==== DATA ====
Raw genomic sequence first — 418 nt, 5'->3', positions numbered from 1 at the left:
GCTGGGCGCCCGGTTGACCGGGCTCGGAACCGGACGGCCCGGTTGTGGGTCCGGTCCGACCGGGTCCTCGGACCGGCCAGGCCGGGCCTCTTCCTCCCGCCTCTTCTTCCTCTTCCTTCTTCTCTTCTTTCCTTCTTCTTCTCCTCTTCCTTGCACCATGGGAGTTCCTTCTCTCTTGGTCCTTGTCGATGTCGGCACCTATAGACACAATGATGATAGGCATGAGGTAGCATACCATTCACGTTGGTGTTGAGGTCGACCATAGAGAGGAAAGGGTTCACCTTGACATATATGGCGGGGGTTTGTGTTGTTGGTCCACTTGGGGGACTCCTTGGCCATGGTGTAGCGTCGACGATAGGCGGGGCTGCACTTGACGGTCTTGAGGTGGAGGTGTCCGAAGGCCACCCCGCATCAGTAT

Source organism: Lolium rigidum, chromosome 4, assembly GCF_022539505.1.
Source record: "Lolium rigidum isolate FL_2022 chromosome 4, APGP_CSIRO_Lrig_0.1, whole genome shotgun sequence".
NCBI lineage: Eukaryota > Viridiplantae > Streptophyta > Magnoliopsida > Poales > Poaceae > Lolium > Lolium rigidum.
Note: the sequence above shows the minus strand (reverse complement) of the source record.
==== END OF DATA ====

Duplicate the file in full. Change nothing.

Raw genomic sequence first — 418 nt, 5'->3', positions numbered from 1 at the left:
GCTGGGCGCCCGGTTGACCGGGCTCGGAACCGGACGGCCCGGTTGTGGGTCCGGTCCGACCGGGTCCTCGGACCGGCCAGGCCGGGCCTCTTCCTCCCGCCTCTTCTTCCTCTTCCTTCTTCTCTTCTTTCCTTCTTCTTCTCCTCTTCCTTGCACCATGGGAGTTCCTTCTCTCTTGGTCCTTGTCGATGTCGGCACCTATAGACACAATGATGATAGGCATGAGGTAGCATACCATTCACGTTGGTGTTGAGGTCGACCATAGAGAGGAAAGGGTTCACCTTGACATATATGGCGGGGGTTTGTGTTGTTGGTCCACTTGGGGGACTCCTTGGCCATGGTGTAGCGTCGACGATAGGCGGGGCTGCACTTGACGGTCTTGAGGTGGAGGTGTCCGAAGGCCACCCCGCATCAGTAT

Source organism: Lolium rigidum, chromosome 4, assembly GCF_022539505.1.
Source record: "Lolium rigidum isolate FL_2022 chromosome 4, APGP_CSIRO_Lrig_0.1, whole genome shotgun sequence".
NCBI lineage: Eukaryota > Viridiplantae > Streptophyta > Magnoliopsida > Poales > Poaceae > Lolium > Lolium rigidum.
Note: the sequence above shows the minus strand (reverse complement) of the source record.